410 W Main St

Historic House J. K. Kelley House
J.K. and Bonnie Kelley were married in Inverness on November 26, 1902. In 1903, James Keels Kelley built this two story, wood frame colonial revival-style residence, where it still stands today. It featured a beautiful verandah, which was best suited for socializing on warm summer evenings.

According to a 1936 Citrus Co. Chronicle article, J.K. Kelley was a County Commissioner (when Citrus and Hernando were one county), and a school board member. He was also a mason, and an elder in the First Presbyterian Church, where his wife was a charter member. He served on the Inverness City Council from 1923 to 1927. Mr. Kelley is best remembered for management of a turpentine still located at the southern end of town. The vast acreage of pine forests in Citrus County made it ideal for the turpentine industry. Pinesap was collected at the base of the tree, distilled, and stored in barrels for shipment. In the 1890s, a barrel of turpentine brought around $3.00, and was an important ingredient in varnish, paint, soap, explosives, ointments and even medications. Prisoners were leased from the State as laborers in some stills. For a period of time, Mrs. Kelley operated "The Palm Rest Tourist Home" here, which was probably when the sunrooms were added on the east side of the second floor for more space.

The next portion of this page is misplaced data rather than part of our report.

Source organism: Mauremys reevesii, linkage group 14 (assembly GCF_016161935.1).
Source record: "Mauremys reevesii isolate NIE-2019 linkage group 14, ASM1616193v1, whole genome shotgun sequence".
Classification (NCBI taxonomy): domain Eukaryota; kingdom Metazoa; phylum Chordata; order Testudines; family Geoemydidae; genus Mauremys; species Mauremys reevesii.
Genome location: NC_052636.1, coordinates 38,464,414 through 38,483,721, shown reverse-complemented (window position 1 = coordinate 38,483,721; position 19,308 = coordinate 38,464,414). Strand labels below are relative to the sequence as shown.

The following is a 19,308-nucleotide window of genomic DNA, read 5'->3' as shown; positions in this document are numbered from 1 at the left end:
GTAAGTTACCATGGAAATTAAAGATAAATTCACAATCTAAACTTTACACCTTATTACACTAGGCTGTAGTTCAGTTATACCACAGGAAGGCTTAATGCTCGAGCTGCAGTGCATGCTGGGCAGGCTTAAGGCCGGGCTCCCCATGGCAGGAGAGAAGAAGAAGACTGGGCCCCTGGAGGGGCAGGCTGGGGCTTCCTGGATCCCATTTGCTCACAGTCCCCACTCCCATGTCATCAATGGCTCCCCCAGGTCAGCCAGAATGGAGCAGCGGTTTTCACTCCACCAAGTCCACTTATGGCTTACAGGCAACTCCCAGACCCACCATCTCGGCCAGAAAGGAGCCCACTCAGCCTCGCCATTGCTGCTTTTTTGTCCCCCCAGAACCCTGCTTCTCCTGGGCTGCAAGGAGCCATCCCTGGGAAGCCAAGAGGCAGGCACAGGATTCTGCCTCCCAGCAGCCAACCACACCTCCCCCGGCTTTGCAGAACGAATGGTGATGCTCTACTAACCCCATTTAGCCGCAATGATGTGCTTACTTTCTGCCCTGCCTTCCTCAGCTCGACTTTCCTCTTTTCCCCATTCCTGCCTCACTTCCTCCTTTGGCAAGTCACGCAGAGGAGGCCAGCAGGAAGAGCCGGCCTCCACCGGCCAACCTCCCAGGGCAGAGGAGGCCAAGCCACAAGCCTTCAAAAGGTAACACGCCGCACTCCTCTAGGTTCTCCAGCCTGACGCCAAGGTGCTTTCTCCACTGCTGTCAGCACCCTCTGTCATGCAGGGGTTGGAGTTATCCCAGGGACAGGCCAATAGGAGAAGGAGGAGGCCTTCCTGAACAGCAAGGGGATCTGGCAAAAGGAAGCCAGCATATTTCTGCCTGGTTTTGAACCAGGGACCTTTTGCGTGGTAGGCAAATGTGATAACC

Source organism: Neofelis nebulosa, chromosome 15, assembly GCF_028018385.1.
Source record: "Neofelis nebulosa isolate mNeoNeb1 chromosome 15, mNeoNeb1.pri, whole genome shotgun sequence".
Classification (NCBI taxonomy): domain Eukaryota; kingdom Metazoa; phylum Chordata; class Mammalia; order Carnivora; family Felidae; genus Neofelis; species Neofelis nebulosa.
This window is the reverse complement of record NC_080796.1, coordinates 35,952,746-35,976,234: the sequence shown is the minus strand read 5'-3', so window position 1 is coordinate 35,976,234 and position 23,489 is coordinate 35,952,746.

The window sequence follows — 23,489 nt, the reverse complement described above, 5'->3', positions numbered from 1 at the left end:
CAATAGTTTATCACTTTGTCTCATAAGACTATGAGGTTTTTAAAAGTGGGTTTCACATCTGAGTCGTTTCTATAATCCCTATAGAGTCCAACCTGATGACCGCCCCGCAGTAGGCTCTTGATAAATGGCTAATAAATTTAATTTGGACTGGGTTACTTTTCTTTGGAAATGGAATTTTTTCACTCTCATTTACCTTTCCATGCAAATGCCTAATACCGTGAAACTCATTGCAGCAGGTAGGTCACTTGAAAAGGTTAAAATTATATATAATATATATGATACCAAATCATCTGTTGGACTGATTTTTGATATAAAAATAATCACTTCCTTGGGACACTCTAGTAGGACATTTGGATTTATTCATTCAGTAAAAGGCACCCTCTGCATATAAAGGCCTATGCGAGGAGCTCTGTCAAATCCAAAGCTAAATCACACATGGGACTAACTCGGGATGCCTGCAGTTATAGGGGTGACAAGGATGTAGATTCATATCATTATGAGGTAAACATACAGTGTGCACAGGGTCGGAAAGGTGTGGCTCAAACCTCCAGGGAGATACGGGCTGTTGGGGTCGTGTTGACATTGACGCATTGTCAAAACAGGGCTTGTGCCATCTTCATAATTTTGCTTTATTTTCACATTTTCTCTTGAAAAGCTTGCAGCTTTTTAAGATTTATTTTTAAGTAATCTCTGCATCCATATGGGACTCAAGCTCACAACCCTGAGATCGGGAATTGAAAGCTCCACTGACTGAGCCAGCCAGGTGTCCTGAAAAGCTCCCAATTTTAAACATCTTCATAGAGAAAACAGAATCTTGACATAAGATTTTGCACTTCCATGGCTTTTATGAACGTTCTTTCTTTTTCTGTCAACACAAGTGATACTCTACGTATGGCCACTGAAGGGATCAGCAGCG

Plaque Dedication Mr. and Mrs. Kelley lived in this house until Edward and Margaret Butts purchased it in 1961, after moving here from Paducah, Kentucky. The Butts' described Inverness as "The Garden of Eden" when they settled in with their two children, Mike and Suzanne. Mr. and Mrs. Butts, and later their son Mike, operated the Shell Gas Station across the street for 40 years, and remember many changes to Main Street, from a sleepy little town to a busy 4-lane commercial area. Edward Butts died in 1997, and his son, Mike continues to run a tire and vehicle maintenance business in the Inverness area. At the time the historical plaque was dedicated, "Miss Margaret" remains active in her church, volunteers at the 1912 Historic Courthouse, and takes pride in her home as one of the few remaining on Main Street.